Durable Energy Policy In Canada: Waiting For Godot?

In Samuel Beckett’s iconic play Waiting for Godot, main characters Didi and Gogo wait endlessly for the arrival of Godot, passing their time discussing everything from the mundane to the existential. The play fittingly only has two acts, and needless to say, Godot never arrives. The audience is left wondering about the meaning and purpose of it all.

Those longing for sound energy policy in Canada seem also to be waiting in vain. For over a decade, Canada has been mired in disagreement, contentiousness and lack of clarity on energy policy and regulation. When elections bring about a change of government, people hope ‘the new guys’ will sort the mess out once and for all: the new government will take a different tack, it will focus on different priorities, it will ‘get it done’ — whether ‘it’ is getting a pipeline built, putting a price on GHG emissions, clarifying who decides what and how on energy projects, or articulating a national vision for energy.

But experience to date shows these hopes are increasingly unfounded. The fact of the matter is, Canadian governments have been in a slow motion train wreck on energy for years, and there are no signs it is abating.

Instead, it looks set to get worse. 

For energy policy to be durable, it must strike a balance between economic, environmental and security imperatives, in ways that garner the confidence of Canadians and are workable in the long term. This includes ensuring energy markets are competitive, efficient and innovative; ensuring effects on land, air, water and the global climate are appropriately mitigated; ensuring energy is accessible, reliable and affordable, and doing all of this in ways that garner the confidence of the public and investors. Admittedly, this is tough stuff.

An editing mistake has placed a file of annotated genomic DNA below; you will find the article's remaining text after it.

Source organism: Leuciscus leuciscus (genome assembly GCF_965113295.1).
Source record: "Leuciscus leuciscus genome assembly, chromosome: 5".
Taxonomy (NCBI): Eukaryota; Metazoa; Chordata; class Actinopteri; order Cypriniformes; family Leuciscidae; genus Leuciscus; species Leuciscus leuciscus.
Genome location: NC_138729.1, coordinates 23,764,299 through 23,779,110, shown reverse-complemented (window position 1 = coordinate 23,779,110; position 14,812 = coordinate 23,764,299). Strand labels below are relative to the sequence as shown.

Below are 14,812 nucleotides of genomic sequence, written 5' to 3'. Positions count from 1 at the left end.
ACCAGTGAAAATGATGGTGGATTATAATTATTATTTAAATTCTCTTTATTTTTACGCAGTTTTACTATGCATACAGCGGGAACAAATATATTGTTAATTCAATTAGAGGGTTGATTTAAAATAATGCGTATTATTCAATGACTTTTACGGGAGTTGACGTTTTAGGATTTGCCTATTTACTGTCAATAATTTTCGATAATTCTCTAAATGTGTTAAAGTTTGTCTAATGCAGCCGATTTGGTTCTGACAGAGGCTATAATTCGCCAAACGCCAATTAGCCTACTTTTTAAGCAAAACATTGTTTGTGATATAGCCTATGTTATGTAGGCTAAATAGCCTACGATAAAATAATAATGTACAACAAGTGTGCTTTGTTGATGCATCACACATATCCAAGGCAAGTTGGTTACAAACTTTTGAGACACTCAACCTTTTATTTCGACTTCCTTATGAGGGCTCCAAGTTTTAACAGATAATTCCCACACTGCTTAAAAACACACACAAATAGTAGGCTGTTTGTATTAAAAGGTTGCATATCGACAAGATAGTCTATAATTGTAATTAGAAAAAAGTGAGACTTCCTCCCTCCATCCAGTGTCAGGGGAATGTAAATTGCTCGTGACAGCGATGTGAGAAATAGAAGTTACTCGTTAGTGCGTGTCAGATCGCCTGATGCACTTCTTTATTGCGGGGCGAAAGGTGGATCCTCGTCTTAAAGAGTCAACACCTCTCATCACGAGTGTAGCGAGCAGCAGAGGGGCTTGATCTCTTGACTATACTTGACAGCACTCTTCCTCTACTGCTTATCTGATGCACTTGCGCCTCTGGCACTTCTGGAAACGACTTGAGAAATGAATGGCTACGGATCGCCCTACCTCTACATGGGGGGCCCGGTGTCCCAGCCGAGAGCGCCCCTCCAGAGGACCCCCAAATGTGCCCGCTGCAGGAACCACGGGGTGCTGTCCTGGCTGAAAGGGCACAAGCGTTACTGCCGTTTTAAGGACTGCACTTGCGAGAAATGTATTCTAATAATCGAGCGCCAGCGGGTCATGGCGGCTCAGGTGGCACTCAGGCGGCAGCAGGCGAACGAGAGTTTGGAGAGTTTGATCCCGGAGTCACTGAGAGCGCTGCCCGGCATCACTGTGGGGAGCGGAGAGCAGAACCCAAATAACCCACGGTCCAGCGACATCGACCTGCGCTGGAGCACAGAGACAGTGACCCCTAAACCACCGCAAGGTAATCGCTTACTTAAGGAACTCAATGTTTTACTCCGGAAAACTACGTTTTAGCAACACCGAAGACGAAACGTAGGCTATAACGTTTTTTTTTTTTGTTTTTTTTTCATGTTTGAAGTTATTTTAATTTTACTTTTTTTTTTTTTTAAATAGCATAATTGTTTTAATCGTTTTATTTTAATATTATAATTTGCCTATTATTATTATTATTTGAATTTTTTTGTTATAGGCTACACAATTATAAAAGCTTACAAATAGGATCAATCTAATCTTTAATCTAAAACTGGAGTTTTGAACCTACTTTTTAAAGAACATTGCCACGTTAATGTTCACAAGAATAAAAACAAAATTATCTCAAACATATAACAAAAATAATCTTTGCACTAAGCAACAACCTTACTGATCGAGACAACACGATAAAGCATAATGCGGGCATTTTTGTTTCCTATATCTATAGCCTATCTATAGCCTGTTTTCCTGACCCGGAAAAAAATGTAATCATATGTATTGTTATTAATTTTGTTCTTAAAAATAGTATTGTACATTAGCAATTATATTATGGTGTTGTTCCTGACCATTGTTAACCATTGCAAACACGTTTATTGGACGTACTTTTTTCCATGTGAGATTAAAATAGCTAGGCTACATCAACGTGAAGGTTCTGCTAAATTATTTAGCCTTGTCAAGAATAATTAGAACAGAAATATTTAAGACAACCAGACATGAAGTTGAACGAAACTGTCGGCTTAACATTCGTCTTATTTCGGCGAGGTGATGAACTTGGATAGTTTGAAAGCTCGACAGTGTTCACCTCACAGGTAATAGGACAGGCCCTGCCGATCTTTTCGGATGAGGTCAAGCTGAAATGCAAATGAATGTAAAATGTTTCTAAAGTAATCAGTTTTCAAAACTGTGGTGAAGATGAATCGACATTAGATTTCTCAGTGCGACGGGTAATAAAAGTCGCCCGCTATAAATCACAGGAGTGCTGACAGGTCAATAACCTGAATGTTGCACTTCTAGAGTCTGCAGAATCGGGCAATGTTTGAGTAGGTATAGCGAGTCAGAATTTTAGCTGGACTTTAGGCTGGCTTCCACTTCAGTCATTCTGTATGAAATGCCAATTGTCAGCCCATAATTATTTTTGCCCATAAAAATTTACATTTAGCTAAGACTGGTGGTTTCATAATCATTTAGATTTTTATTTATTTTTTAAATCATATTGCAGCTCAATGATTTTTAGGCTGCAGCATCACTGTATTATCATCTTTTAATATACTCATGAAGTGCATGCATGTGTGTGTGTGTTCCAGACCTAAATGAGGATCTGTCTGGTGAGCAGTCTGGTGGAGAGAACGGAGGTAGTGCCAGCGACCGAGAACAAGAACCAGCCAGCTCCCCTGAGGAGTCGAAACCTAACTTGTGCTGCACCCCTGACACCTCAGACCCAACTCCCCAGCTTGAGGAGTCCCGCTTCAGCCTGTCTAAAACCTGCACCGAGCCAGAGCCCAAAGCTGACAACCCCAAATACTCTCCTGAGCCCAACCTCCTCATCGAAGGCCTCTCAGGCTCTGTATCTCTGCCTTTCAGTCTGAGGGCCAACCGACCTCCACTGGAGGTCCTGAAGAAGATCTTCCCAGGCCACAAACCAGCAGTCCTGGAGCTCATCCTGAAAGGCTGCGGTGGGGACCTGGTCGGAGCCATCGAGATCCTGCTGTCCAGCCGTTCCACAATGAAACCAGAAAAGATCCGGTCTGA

Fortunately, many of these imperatives can go hand-in-hand — innovation drives lower emissions energy, an attractive investment environment strengthens energy security, and technologies to mitigate environmental impacts can generate market opportunities.

But there are also real and perceived tensions and trade-offs when balancing energy imperatives. Mitigating the environmental impacts of energy development through emissions pricing or altering project siting and scoping can have economic impacts, including higher energy prices and less favourable project economics. This can lead to voter backlash or capital flight, as seen in recent times. Likewise, community involvement in energy project development raises thorny questions about who ultimately decides whether or under what conditions projects go ahead. This is especially challenging when it comes to Indigenous communities, where the context is fraught with uncertainty and differences in interpretation over the meaning of court decisions and government pronouncements. Uncertainty likewise leads to volatile political and investment environments.

All of this is a nightmare for politicians, who instinctively shy away from explicitly articulating trade-offs, much less making choices about them.

In fairness, some governments have tried to address energy comprehensively. Alberta’s Climate Leadership Plan struck a ‘deal’ between divergent interests that secured support for oil and gas development with a carbon levy and an emissions cap. The Trudeau government took a three-pronged approach on energy: supporting access to export markets for oil and gas, reforming energy and environmental assessment decision-making, and putting a price on carbon dioxide emissions to address the climate impacts of energy.